On my worst days, Brian would scoop me up and hold me close to his chest. He would rub my hair and kiss my forehead. He'd wipe away my tears and tell me everything was going to be okay. Then we'd sit together in silence that was occasionally broken by sniffles or my broken breathing patterns. Sometimes, when my panic attacks are particularly bad, I find that I'll forget to breathe which will leave me choking and dizzy. Brian would eventually ask if I'd like to go into the living room to hang out with our roommates or if I'd like to play with Gatsby or if I'd like to go for a walk to take pictures. I could never respond with anything aside from "I don't know, I can't move". There is nothing worse than they way my body feels right after an attack. It feels like I've run a marathon while wearing a lead suit. After awhile, Brian has to get back to his life so he kisses me on the cheek and tells me "If you need anything I'll be in the living room. You should try to come out if you can." I honestly consider it, but decide to sleep instead.
I've become so use to this feeling of sadness and anxiety. It started mildly at first but as I got older turned into this monster that I couldn't stop. I went to doctor after doctor and was put of medications with doses so high that I became an emotionless shell of myself. At one point I became rebellious and tried to medicate myself with drinking and other risky behaviors. I would push my depression and anxiety into the back of my head and wouldn't talk about it to anyone. This would backfire on me when I would be alone and everything came spilling out, creating a flood I would drown in.
I've been dealing with these illnesses for about 11 years now and the past couple of months have been really tough for me. Although everything in my life has been going wonderful, I have been unexplainably sad and my anxiety has been at an all time high. I began to crumble into myself. I would only go where I felt 100% safe and where I knew people wouldn't ask me over and over again if I was ok. I didn't want anyone to know how I was feeling because I was ashamed but the more I pulled back, the more questions were asked.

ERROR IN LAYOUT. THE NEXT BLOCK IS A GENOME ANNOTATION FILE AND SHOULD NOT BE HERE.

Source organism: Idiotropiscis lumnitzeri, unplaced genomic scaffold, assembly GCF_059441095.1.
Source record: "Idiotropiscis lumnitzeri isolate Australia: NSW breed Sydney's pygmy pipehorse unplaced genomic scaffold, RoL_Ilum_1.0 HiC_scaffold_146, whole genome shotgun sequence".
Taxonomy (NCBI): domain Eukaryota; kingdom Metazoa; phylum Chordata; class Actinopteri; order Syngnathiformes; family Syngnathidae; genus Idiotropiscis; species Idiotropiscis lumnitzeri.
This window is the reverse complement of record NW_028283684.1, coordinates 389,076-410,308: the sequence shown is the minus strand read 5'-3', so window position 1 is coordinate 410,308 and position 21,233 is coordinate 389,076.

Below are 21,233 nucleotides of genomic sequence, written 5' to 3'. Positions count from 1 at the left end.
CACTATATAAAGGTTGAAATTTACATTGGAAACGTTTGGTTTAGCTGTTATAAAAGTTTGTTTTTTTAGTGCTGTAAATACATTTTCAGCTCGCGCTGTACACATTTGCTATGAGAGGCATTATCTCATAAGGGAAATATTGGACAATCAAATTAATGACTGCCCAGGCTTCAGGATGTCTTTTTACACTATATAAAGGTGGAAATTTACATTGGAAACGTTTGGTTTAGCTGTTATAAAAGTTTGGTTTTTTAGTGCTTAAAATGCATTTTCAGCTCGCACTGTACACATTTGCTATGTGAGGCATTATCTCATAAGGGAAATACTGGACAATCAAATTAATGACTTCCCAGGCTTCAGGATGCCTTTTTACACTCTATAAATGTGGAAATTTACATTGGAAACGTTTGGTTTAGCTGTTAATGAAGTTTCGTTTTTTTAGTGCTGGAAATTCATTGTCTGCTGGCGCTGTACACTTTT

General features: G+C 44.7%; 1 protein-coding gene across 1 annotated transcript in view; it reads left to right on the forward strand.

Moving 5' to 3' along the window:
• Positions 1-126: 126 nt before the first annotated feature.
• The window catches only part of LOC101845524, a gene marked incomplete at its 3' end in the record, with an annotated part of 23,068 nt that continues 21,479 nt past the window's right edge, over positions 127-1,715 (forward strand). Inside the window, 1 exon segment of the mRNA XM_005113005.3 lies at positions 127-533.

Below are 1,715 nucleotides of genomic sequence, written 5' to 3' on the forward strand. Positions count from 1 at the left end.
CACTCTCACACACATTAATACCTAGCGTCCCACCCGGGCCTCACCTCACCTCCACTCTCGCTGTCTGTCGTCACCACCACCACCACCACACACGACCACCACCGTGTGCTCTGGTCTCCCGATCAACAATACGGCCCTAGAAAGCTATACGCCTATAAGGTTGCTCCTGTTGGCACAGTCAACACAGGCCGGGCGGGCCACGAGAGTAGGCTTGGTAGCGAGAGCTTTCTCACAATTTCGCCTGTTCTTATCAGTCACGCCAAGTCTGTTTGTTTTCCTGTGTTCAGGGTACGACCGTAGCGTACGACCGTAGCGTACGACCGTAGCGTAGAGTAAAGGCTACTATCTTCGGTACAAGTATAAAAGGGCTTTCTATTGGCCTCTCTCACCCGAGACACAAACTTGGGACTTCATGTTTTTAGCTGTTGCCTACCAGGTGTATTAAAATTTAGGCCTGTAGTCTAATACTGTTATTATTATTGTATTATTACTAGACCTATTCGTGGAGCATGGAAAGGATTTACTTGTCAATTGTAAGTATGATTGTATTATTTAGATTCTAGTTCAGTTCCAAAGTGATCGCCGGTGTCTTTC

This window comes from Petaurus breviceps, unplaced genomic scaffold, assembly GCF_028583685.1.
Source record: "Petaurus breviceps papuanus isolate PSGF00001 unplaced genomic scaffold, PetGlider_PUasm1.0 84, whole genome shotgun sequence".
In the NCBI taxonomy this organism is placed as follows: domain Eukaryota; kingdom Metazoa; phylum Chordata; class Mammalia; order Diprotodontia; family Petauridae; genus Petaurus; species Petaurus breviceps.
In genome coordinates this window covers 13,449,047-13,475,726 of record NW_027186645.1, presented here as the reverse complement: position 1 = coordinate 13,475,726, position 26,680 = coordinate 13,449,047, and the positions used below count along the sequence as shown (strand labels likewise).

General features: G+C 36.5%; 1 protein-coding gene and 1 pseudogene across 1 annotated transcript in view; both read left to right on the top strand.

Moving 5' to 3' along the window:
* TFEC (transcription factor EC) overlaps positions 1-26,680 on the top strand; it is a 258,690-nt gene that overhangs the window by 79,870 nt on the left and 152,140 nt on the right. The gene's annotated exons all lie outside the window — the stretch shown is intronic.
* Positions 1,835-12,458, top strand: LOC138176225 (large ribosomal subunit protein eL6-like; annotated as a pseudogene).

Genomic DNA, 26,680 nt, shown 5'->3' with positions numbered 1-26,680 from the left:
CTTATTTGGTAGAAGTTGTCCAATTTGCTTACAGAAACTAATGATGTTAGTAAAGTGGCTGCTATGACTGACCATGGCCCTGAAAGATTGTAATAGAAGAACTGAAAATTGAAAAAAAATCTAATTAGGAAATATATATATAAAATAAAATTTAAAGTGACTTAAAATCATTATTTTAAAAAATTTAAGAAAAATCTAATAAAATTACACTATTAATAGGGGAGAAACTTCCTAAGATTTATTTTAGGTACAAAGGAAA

"Why are you not coming out tonight?"
"Why don't you come over to my house instead of just staying home?"
"You never come out anymore, what is up with you?"
I couldn't find the right way to simply say
"I'm sorry I can't stop crying today, I can't get out of bed." or
I just want to go somewhere familiar."
This is why this I'm coming out with this post. I'm not ashamed anymore. I've finally been getting the help I need and while it's a slow process I can see some small results. I'm starting to learn how to control my anxiety and keep moving, even if I'm down. I hope that this post can make someone who also suffers from anxiety and depression feel as if they're not alone. You're not, which is sometimes important to hear. Don't be afraid of yourself anymore. While we're fighting an illness it does not make us less of a person than anyone else. It has taken me about 11 years to come to that conclusion and I hope others can realize this too.
My doctor likes to remind me time and time again that we are not defined by our symptoms. I needed to be told that because I can't remember the last time I didn't start with "anxious"or "nervous" when describing myself. I sincerely hope, from the bottom of my heart, that if you suffer from anxiety and depression that you get the chance to truly love yourself. I'm slowly getting to do it and it's divine. You'll find you'll be able to love others around you so much more when you're not carrying your world on your shoulders.
At this point you might be wondering what the photo above all of the text has to do with anything. The photo is inspired by a poem I came across on tumblr called "How to Love Your Depressed Lover" By Donna-Marie Riley
Brian has been there for me throughout all of this madness in my head. He does all that he can to let me know that I'm not alone. I'd feel guilty many times because I could see him trying to fix a problem that he simply could not. He would try anything to make me better when the only person who could fix that was me. Since we live together, he would see the hardest part of my illness. The part where I am safe at home and just crumbled.
Brian, I love and appreciate everything you have done for me these past few months. You are a wonderful man.
How to Love Your Depressed Lover
Last night I thought I kissed
Last night I thought I kissed
the loneliness from out your belly button.
I thought I did, but later you sat up,
all bones and restless hands, and told me
there is a knot in your body that I cannot undo.
I never know what to say to these things.
“It’s okay.” “Come back to bed.”
“Please don’t go away again.”
Sometimes you are gone for days at a time
and it is all I can do not to call the police,
file a missing person’s report, even though
you are right there, still sleeping next to me
in bed. But your eyes are like an empty house
in winter: lights left on to scare away intruders.
Except in this case I am the intruder and you
are already locked up so tight that no one
could possibly jimmy their way in.
Last night I thought I gave you a reason
not to be so sad when I held your body like
a high note and we both trembled from the effort.
Some people, though, are sad against all reason,
all sensibility, all love. I know better now.
I know what to say to the things you admit to me
in the dark, all bones and restless hands.
“It’s okay.” “You can stay in bed.”
“Please come back to me again.”